An anonymous reader writes: In April 2015, we saw the naming of Microsoft Edge, the release of Chrome 42, and the first full month of Firefox 37 availability. Now we're learning that Google's browser has finally passed the 25 percent market share mark. Hit the link for some probably unnecessarily fine-grained statistics on recent browser trends. Have your browser habits shifted recently? Which browsers do you use most often?
HughPickens.com writes: RT Times reports that Alexanderplatz square in Berlin has become the stage for a provocative art piece which celebrates whistleblowers and encourages ordinary citizens to speak out. "They have lost their freedom for the truth, so they remind us how important it is to know the truth," says sculptor Davide Dormino. The life-sized statues of the three whistleblowers stand upon three chairs, as if speaking in an impromptu public meeting. Next to them is a fourth, empty chair. "The fourth chair is open to anyone here in Berlin who wants to get up and say anything they want," says the artist. Dormino, who came up with the idea together with the US journalist Charles Glass, specifically chose a classical bronze statue for his depiction – and not an installation or abstract piece – since statues are usually made of establishment figures. According to Domino while men who order others to their deaths get immortalized, those who resist are often forgotten, so "the statue pays homage to three who said no to war, to the lies that lead to war and to the intrusion into private life that helps to perpetuate war." Activists and members of Germany's Green party unveiled the life-size bronze statues on May Day.
theodp writes: On the 51st birthday of the BASIC programing language, GE Reports decided it was finally time to give-credit-where-credit-was-long-overdue, reporting that Arnold Spielberg, the 98-year-old father of Hollywood director Steven Spielberg, helped revolutionize computing when he designed the GE-225 mainframe computer. The machine allowed a team of Dartmouth University students and researchers to develop BASIC, which quickly spread and ushered in the era of personal computers. BASIC helped kickstart many computing careers, include those of Bill Gates and Paul Allen, as well as Steve Wozniak and Steve Jobs.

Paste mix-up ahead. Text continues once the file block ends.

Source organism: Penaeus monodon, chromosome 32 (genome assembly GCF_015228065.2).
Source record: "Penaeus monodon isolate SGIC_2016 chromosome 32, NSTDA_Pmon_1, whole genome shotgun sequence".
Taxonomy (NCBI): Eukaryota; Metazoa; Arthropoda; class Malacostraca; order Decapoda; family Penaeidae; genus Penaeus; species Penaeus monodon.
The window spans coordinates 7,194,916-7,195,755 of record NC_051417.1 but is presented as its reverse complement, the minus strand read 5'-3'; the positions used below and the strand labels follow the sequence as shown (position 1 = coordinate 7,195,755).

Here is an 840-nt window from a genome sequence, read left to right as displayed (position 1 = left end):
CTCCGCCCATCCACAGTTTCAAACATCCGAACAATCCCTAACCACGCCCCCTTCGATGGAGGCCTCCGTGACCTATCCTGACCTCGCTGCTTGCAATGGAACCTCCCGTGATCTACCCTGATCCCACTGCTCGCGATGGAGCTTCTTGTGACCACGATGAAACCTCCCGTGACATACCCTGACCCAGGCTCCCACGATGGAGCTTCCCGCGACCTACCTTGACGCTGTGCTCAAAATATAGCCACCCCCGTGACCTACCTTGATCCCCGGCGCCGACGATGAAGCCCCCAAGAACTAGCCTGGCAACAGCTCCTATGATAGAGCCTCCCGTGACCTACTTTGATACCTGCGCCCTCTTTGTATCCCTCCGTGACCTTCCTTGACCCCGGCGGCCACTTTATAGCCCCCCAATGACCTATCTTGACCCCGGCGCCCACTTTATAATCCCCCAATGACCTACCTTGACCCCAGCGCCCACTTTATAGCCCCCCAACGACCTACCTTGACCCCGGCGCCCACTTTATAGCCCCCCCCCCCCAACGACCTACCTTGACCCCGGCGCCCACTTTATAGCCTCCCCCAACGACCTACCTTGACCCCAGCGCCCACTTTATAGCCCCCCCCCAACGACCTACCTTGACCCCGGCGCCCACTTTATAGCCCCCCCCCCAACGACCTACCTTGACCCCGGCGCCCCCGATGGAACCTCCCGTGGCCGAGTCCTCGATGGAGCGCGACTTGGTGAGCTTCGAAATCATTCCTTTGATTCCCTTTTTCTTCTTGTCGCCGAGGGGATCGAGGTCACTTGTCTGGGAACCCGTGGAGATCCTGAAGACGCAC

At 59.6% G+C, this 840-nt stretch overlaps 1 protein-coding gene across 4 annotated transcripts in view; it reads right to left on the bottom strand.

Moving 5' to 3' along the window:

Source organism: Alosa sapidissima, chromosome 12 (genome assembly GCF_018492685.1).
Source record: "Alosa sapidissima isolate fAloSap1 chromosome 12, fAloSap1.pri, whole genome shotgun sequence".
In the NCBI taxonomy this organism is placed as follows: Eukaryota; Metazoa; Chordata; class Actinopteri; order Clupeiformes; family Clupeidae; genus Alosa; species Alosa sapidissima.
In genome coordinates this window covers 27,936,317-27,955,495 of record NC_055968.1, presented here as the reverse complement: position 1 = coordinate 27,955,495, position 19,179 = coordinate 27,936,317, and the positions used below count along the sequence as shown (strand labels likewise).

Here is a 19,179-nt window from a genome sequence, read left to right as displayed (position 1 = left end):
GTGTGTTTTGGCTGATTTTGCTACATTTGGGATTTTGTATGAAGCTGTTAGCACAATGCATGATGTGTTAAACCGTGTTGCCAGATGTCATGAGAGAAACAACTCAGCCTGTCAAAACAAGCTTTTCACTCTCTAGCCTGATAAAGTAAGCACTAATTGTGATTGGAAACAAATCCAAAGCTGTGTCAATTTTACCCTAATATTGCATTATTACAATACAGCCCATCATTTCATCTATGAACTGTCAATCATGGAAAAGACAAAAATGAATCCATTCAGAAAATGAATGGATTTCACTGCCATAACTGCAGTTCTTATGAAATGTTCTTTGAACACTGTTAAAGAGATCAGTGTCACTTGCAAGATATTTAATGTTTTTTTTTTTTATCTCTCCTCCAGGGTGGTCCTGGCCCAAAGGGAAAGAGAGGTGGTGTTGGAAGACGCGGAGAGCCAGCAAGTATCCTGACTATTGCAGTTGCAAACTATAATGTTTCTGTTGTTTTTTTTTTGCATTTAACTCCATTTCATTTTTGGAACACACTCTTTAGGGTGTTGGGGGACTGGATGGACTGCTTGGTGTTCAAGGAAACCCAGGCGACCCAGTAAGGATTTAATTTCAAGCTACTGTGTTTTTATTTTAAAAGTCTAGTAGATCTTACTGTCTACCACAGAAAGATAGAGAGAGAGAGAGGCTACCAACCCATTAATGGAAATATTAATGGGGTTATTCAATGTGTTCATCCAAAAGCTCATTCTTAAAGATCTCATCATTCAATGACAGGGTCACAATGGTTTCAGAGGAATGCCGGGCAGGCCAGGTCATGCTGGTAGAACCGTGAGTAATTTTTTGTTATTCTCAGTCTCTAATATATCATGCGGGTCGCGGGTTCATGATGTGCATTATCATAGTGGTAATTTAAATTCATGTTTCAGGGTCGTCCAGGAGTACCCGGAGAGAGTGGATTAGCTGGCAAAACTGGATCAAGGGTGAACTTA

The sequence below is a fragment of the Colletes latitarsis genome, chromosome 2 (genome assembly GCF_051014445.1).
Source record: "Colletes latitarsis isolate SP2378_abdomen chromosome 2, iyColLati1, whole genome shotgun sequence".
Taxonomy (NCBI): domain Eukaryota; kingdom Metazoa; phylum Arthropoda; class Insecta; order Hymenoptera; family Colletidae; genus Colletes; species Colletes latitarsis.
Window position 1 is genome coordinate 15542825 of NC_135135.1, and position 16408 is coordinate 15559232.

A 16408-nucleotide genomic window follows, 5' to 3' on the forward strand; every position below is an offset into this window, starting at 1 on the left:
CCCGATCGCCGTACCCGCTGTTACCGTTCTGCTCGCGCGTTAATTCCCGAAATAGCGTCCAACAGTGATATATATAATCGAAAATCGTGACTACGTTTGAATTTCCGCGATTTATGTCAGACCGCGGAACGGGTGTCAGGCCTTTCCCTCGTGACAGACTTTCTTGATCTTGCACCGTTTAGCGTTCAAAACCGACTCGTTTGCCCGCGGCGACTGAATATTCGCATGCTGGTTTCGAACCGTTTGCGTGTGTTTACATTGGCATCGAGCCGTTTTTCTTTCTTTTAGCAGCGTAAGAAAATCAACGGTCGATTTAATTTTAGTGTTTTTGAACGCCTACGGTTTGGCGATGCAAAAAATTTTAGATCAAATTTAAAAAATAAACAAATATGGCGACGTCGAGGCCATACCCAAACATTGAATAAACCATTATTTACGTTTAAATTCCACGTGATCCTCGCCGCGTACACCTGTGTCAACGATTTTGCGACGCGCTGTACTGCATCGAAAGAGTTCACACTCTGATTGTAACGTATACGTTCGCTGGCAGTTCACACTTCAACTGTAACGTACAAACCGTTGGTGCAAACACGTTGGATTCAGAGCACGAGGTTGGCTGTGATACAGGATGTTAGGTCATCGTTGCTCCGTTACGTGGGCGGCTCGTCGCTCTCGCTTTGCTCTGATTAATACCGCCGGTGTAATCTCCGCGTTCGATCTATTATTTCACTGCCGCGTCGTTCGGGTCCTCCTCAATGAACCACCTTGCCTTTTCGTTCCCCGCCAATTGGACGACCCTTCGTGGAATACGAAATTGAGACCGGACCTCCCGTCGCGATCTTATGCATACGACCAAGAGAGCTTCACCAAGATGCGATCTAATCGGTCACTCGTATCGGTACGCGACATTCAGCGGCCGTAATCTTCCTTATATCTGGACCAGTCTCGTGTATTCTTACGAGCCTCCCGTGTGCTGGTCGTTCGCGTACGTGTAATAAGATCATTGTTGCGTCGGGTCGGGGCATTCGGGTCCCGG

McGruber writes: A 15 year-old Douglas County, Georgia high school student has been charged with five felonies, including burglary and arson, after sheriff's deputies caught him while responding to a 1 AM fire at Alexander High School. The boy admitted to investigators that he set fire to a computer after trying, unsuccessfully, to hack into the school computer system to change his grade on a failed test. "It's very sad and tragic. He could have very easily come to one of his counselors and asked for help," said Lt. Glenn Daniel with the Douglas County Sheriff's Department. "From what we can tell, (the student) was mad and frustrated because he could not hack into the system." Lt. Daniel said the charges could land the young man in prison for several years. The computer lab was cleaned up and re-opened in time for the start of that day's classes.
An anonymous reader writes: It appears that most pharmacies in the US are interconnected, and a breach in one leads to access to the other ones. A security advisory released [Friday] shows how a vulnerability in an online pharmacy granted access to prescription history for any US person with just their name and date of birth. From the description linked above: During the signup process, PillPack.com prompts users for their identifying information. In the end of the signup rocess, the user is shown a list of their existing prescriptions in all other pharmacies in order to make the process of transferring them to PillPack.com easier. ... To replicate this issue, an attacker would be directed to the PillPack.com website and choose the signup option. As long as the full name and the date of birth entered during signup match the target, the attacker will gain access to the target's full prescription history.